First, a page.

It’s the leader’s responsibility to design jobs that challenge people and to continually communicate the importance of each person’s role. It’s true: many jobs can become mundane over time. Knowing this, some wise leaders at GE introduced manufacturing employees to their customers and showed them the ultimate outcome of their labor. Without realizing the meaning of their work, people easily succumb to the daily trials it entails. They also lose focus, make poor decisions, and their energy seeps out of them. Finally, quality fails to remain important when people do not see the purpose in their work.


Feedback has the power to give people much of what they need to thrive. It’s the breakfast of champions. In fact, it has so many essential vitamins that it alone may have the power to transform a zombie into a zealot. The power comes from communicating:

  • what actually matters to you,
  • how to perform successfully,
  • that you care about the person’s success,
  • interest and approval, and
  • connection.

Silence communicates just the opposite. It’s not necessary for leaders to provide all of the feedback a healthy zealot needs. Instead, the leader’s job is to ensure the zealot gets what he needs. This is done by building feedback loops into the workflow so people get timely feedback on the outcomes of their efforts. These days, surgeons monitor patients’ vital signs as they operate, but that wasn’t always the case. As a result of the timely feedback surgeons get, more patients stick around to express their approval to surgeons for a job well done. That’s a good thing because I am sure surgeons prefer zealous recommendations to raids by vengeful zombies.


I am continually changing the TV channel to protect my children from images of horrifying zombies. If you share my aversion, perhaps we could work together to grow the population of zealots. It’s not complicated work, but it does take a measure of courage and mindfulness to promote emotionally intelligent leaders, drive progress, make work meaningful, and give people useful feedback. Will you join me in this effort?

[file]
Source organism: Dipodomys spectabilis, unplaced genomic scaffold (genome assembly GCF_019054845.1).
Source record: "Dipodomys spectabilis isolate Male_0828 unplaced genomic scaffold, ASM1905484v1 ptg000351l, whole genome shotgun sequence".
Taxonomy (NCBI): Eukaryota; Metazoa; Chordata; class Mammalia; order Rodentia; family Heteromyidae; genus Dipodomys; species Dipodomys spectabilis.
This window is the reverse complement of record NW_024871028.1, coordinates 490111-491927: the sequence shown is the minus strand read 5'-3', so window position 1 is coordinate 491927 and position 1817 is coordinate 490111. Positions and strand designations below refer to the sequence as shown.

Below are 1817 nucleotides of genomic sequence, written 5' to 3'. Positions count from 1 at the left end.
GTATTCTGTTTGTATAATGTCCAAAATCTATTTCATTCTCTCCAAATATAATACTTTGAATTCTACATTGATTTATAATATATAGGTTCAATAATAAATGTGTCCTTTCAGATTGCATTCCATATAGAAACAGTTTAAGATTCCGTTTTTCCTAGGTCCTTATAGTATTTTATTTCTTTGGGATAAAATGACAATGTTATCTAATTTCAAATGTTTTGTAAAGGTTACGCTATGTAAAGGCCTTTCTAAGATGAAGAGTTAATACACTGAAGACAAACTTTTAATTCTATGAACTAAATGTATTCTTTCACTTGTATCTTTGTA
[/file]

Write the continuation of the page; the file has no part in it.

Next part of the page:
The Zombie Chronicles

Zombies are all the rage these days. They are all over the movies, TV, and video games. This macabre fascination disturbs me, but at last I think I have uncovered the source of this unholy preoccupation.  Could it be that the battles acted out on the screen provide people some hope for overcoming the zombies growing within?  I’ve met many people who are losing this battle–and I have seen organizations unwittingly drive their employees into the zombie zone.

I have never had a client who actually instructed their employees to wander aimlessly around the office, respond listlessly, and turn out lackluster work products.  I have, however, worked with several who encouraged it, and one or two who seemed to have designed their organizations to make armies of zombie clones.

So, for the benefit of those who want to transform their zealous employees into zombies, and for those who want to revive the zealots buried inside their zombies, I’ve come up with a few of the best ways to foster the transformation.  In this post, I will share how you can turn your zealous employees into zombies.  Next time, I will let you know how to revive Zombies to their natural God given state – zealousness.

Part 1: From Zealots to Zombies


Let Tyrant Bosses Roam Freely

When I visit underperforming organizations, I frequently encounter a tyrant boss.  Tyrants often:

  • Pressure their employees to meet high, vague and poorly understood performance standards.
  • Behave as though their ideas are superior and that others “don’t quite get it.”
  • Use their power to punish people who don’t bow to them.

These managers press people to perform but are dumb-stricken when asked to define their standard or to show employees how to achieve the desired results themselves.  These things, they believe, are self-evident to competent people.

Block Progress

It’s depressing to work without seeing any progress. Imagine giving a broom to a custodian in the Sahara desert and then ordering up a sandstorm.  Now transfer that idea to your workplace. If you are having a hard time imagining how to do it, let me share a few techniques I have seen:

  • Change your priorities on a regular basis.
  • Make everything a top priority.
  • Talk about improving, but don’t invest the time and resources.
  • Set goals that can’t be met.
  • Make yourself unavailable to answer questions.

Make Work Seem Completely Meaningless

Require people to do things that have no apparent importance to them. For example, make them enter codes into a computer but don’t let them know what the code means, how it’s used, or how it will impact the bottom line.

If you can convey that their brains are unnecessary, you will do even better in your quest to turn zealous employees into zombies by saying things like:

  • You’re not paid to think.
  • That is above your pay grade.
  • It’s technical.

Give them the Silent Treatment

Never go out of your way to let someone know what you think about them. If you do, they might get the impression that you care!  If you show interest in a person’s work, they may start believing the two of you are somehow connected in accomplishing something important.  Besides, if you give feedback, they would certainly be able to accomplish something, and that violates the “no progress rule.”

So that’s it! If you follow this advice, you will have your own personal tribe of zombies. You will know that you have arrived when you hear them groan these things like: